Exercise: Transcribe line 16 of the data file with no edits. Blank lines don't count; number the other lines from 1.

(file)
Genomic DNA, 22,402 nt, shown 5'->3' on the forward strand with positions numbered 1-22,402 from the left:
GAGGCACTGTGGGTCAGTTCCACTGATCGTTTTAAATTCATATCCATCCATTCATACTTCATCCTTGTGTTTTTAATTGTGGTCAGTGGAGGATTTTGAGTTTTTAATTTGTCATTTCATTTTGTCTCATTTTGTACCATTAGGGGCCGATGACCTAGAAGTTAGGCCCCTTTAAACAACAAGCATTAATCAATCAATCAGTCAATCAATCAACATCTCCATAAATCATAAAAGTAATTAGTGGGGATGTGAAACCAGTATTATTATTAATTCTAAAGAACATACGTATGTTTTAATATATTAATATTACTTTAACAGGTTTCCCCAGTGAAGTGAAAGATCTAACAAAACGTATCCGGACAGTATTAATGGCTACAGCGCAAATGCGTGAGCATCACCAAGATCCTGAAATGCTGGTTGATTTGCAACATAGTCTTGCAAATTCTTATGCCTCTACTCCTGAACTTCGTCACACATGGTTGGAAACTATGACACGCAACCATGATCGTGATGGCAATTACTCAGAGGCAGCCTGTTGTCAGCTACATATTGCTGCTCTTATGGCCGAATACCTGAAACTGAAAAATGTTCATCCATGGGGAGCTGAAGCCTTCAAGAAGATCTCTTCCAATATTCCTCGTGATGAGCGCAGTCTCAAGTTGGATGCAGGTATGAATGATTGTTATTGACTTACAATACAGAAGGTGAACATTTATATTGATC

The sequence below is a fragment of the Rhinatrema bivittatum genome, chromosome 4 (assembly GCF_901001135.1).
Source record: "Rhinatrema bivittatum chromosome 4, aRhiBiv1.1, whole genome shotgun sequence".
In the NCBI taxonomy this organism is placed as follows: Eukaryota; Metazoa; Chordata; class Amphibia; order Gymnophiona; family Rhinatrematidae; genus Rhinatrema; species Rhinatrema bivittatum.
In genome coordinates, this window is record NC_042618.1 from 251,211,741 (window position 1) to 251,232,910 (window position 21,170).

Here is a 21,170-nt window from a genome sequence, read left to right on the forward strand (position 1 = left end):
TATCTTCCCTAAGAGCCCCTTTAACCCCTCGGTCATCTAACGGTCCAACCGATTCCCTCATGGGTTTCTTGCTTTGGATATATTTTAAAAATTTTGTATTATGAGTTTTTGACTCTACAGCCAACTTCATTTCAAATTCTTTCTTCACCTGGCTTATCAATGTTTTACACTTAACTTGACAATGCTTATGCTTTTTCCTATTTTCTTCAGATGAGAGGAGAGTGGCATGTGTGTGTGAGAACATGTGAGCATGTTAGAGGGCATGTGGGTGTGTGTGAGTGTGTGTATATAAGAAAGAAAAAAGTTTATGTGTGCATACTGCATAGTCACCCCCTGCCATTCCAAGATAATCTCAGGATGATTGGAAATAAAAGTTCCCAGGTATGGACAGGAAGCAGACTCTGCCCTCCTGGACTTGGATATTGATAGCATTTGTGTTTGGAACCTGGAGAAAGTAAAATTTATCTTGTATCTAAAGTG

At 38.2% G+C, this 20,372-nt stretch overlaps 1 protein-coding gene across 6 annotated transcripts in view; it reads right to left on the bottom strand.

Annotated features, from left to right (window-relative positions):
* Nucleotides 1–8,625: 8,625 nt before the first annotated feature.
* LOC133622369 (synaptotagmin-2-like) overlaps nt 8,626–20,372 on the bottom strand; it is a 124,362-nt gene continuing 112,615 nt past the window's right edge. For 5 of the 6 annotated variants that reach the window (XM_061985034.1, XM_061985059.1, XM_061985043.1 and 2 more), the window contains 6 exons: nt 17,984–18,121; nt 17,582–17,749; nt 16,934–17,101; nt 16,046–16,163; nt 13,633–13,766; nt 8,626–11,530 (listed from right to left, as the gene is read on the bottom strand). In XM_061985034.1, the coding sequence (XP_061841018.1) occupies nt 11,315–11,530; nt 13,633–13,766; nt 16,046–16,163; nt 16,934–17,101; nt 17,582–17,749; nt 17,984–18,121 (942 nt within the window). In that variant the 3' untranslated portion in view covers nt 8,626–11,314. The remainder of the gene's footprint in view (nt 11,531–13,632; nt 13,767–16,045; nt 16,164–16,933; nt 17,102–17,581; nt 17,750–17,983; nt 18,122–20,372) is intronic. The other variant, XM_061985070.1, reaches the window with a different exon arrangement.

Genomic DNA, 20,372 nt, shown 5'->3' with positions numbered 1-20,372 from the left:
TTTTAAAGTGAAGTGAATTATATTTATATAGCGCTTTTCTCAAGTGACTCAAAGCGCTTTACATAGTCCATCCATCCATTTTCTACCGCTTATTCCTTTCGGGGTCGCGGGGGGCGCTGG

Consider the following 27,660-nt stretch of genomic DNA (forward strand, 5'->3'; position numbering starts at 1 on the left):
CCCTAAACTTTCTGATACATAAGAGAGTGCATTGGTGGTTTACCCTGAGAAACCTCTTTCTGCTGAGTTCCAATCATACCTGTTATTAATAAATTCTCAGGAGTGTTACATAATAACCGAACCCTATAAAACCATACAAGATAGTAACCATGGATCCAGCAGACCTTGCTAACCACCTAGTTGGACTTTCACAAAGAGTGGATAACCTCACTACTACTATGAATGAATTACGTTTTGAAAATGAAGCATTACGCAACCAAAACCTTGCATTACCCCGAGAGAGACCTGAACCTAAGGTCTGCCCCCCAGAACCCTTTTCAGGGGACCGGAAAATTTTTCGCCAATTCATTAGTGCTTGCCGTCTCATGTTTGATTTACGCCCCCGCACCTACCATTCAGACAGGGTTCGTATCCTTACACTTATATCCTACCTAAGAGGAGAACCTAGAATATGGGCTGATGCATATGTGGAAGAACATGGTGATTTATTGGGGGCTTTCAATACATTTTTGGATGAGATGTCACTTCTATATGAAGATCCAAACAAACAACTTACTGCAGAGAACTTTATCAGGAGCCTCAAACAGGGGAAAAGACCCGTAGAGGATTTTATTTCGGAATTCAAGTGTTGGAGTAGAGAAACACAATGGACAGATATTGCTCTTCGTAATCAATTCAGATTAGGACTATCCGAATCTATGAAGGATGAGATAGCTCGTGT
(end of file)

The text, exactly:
CCCTAAACTTTCTGATACATAAGAGAGTGCATTGGTGGTTTACCCTGAGAAACCTCTTTCTGCTGAGTTCCAATCATACCTGTTATTAATAAATTCTCAGGAGTGTTACATAATAACCGAACCCTATAAAACCATACAAGATAGTAACCATGGATCCAGCAGACCTTGCTAACCACCTAGTTGGACTTTCACAAAGAGTGGATAACCTCACTACTACTATGAATGAATTACGTTTTGAAAATGAAGCATTACGCAACCAAAACCTTGCATTACCCCGAGAGAGACCTGAACCTAAGGTCTGCCCCCCAGAACCCTTTTCAGGGGACCGGAAAATTTTTCGCCAATTCATTAGTGCTTGCCGTCTCATGTTTGATTTACGCCCCCGCACCTACCATTCAGACAGGGTTCGTATCCTTACACTTATATCCTACCTAAGAGGAGAACCTAGAATATGGGCTGATGCATATGTGGAAGAACATGGTGATTTATTGGGGGCTTTCAATACATTTTTGGATGAGATGTCACTTCTATATGAAGATCCAAACAAACAACTTACTGCAGAGAACTTTATCAGGAGCCTCAAACAGGGGAAAAGACCCGTAGAGGATTTTATTTCGGAATTCAAGTGTTGGAGTAGAGAAACACAATGGACAGATATTGCTCTTCGTAATCAATTCAGATTAGGACTATCCGAATCTATGAAGGATGAGATAGCTCGTGT